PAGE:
The Strategist

Apple deletes vape apps from AppStore

11/19/2019 - 09:30

Apple has announced removal of 181 vaping-related apps from the App Store, CNBC reports. Developers will no longer be able to upload such programs to store. It is known that those applications that are already downloaded and located on users’ smartphones will not be blocked and will continue to work.

The motive for such a radical decision was the numerous reports of thousands of cases of pulmonary disease and dozens of deaths of vape users.

As follows from the current report of the US Centers for Disease Control and Prevention, 2172 people were injured and 42 people died from a mysterious syndrome caused by vaping or electronic cigarettes.

Apple has been trying to distance itself from vaping-related apps since June of this year. Then, the company suspended deployment of new programs promoting the use of alternative smoking devices.

“We pay great attention to making the App Store a reliable place to download applications, especially for young people. We constantly evaluate applications and study relevant data in order to determine the risks to the health and well-being of users,” the company said then.

Mass deaths of vapers from an unknown cause began in the summer of 2019. The most common symptoms were cough, chest pain, lack of oxygen, fever, headache, loss of consciousness, diarrhea, anorexia, weight loss.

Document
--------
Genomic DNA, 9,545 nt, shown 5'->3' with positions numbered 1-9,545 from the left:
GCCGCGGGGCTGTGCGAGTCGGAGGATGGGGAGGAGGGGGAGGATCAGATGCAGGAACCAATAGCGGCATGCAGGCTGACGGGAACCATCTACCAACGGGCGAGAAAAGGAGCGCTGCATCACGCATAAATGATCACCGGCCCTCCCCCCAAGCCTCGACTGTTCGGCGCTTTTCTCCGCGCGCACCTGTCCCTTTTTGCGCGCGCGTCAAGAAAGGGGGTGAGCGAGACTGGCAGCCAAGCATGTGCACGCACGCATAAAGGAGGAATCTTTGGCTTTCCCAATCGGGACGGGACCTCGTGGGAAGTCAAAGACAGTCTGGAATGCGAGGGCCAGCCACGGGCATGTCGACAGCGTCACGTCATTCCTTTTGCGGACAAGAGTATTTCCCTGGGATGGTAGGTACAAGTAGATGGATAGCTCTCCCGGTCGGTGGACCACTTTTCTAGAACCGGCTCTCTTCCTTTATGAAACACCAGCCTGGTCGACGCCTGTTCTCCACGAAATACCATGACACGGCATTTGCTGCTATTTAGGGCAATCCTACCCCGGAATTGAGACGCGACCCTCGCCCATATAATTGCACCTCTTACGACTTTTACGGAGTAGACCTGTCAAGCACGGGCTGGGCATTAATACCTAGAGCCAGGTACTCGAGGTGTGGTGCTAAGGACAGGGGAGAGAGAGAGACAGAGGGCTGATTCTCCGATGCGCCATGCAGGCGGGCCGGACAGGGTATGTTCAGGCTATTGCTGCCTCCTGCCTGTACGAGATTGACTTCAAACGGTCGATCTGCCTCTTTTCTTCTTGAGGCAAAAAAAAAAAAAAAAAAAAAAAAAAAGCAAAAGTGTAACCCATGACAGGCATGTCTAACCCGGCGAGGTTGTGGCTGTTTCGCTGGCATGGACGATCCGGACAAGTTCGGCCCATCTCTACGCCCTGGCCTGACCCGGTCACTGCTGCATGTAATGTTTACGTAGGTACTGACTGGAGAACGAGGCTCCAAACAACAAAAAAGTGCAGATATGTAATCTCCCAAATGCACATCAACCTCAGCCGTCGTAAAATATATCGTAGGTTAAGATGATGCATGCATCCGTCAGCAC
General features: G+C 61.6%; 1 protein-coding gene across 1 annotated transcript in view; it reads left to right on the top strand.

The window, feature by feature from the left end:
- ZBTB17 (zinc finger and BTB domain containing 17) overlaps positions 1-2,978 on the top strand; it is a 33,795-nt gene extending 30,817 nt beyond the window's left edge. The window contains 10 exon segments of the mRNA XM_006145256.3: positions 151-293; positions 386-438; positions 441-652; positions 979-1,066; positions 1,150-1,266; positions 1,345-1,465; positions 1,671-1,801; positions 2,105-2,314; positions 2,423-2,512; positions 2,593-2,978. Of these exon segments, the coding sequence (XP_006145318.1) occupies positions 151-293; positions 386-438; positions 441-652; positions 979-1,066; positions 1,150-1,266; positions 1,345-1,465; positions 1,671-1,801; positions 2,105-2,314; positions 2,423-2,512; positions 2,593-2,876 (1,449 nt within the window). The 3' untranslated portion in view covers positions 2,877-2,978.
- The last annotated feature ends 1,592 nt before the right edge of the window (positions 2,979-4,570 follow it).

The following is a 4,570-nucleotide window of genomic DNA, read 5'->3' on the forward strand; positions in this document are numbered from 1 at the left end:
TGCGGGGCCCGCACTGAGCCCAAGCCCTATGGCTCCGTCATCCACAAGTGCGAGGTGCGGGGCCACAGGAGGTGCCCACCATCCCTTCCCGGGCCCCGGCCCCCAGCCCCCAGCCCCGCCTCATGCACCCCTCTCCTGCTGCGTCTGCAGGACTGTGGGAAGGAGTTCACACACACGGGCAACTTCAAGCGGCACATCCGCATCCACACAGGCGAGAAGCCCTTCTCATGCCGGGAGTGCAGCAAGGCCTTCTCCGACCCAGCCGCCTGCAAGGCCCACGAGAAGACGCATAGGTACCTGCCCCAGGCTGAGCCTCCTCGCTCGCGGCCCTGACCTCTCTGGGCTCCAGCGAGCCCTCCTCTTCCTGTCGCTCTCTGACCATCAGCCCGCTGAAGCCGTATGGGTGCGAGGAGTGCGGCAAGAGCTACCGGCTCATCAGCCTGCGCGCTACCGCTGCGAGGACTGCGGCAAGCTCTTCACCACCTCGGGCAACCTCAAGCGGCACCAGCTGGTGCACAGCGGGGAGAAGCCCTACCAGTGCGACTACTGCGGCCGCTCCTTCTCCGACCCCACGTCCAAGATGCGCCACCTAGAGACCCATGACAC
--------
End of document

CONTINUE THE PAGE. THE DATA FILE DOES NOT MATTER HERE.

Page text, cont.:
Bronchoscopy revealed that this disease is not infectious. Radiographs showed darkening in the lower part of the lungs; computed tomography revealed a decrease in the airiness of the pulmonary alveoli. However, treatment could not be selected due to an unknown cause of the disease.

Earlier this week, it became known that American scientists discovered the substance that could be a possible cause of death for vape enthusiasts. Dangerous consequences are allegedly caused by vitamin E acetate, an oily substance contained in almost all samples of vape liquids used by the victims.

It was found in all samples obtained by bronchoscopy of the lungs in the victims. It was also found in most fluid samples that were used shortly before the onset of symptoms.

However, it is still not clear exactly how vitamin E leads to the symptoms that vapers have suffered. In addition, the researchers note, it is not possible to deduct other potentially hazardous substances.